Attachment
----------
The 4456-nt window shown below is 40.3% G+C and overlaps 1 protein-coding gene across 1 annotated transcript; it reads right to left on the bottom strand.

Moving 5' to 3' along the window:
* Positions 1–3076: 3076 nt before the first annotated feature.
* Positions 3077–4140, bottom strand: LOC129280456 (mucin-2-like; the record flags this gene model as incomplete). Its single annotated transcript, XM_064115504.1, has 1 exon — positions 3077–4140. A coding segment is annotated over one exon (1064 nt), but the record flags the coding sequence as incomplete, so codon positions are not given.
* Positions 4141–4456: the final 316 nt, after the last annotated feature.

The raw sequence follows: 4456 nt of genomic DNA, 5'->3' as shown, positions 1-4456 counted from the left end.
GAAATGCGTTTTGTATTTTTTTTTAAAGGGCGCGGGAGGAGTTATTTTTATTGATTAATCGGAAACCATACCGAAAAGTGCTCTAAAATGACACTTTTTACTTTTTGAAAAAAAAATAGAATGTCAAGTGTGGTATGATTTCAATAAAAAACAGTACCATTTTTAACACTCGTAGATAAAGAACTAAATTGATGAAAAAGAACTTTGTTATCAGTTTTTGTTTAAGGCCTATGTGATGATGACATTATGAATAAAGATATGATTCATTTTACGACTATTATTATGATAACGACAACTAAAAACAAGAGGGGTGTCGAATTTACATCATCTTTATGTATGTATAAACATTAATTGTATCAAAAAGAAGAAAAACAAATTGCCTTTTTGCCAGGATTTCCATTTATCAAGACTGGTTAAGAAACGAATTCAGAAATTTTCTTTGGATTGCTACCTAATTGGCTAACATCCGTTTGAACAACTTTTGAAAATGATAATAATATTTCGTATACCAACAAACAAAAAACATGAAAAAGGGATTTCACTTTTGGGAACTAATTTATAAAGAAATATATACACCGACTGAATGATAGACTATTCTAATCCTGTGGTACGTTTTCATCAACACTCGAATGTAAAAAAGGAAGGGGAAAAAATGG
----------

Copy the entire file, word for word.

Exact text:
The 4456-nt window shown below is 40.3% G+C and overlaps 1 protein-coding gene across 1 annotated transcript; it reads right to left on the bottom strand.

Moving 5' to 3' along the window:
* Positions 1–3076: 3076 nt before the first annotated feature.
* Positions 3077–4140, bottom strand: LOC129280456 (mucin-2-like; the record flags this gene model as incomplete). Its single annotated transcript, XM_064115504.1, has 1 exon — positions 3077–4140. A coding segment is annotated over one exon (1064 nt), but the record flags the coding sequence as incomplete, so codon positions are not given.
* Positions 4141–4456: the final 316 nt, after the last annotated feature.

The raw sequence follows: 4456 nt of genomic DNA, 5'->3' as shown, positions 1-4456 counted from the left end.
GAAATGCGTTTTGTATTTTTTTTTAAAGGGCGCGGGAGGAGTTATTTTTATTGATTAATCGGAAACCATACCGAAAAGTGCTCTAAAATGACACTTTTTACTTTTTGAAAAAAAAATAGAATGTCAAGTGTGGTATGATTTCAATAAAAAACAGTACCATTTTTAACACTCGTAGATAAAGAACTAAATTGATGAAAAAGAACTTTGTTATCAGTTTTTGTTTAAGGCCTATGTGATGATGACATTATGAATAAAGATATGATTCATTTTACGACTATTATTATGATAACGACAACTAAAAACAAGAGGGGTGTCGAATTTACATCATCTTTATGTATGTATAAACATTAATTGTATCAAAAAGAAGAAAAACAAATTGCCTTTTTGCCAGGATTTCCATTTATCAAGACTGGTTAAGAAACGAATTCAGAAATTTTCTTTGGATTGCTACCTAATTGGCTAACATCCGTTTGAACAACTTTTGAAAATGATAATAATATTTCGTATACCAACAAACAAAAAACATGAAAAAGGGATTTCACTTTTGGGAACTAATTTATAAAGAAATATATACACCGACTGAATGATAGACTATTCTAATCCTGTGGTACGTTTTCATCAACACTCGAATGTAAAAAAGGAAGGGGAAAAAATGG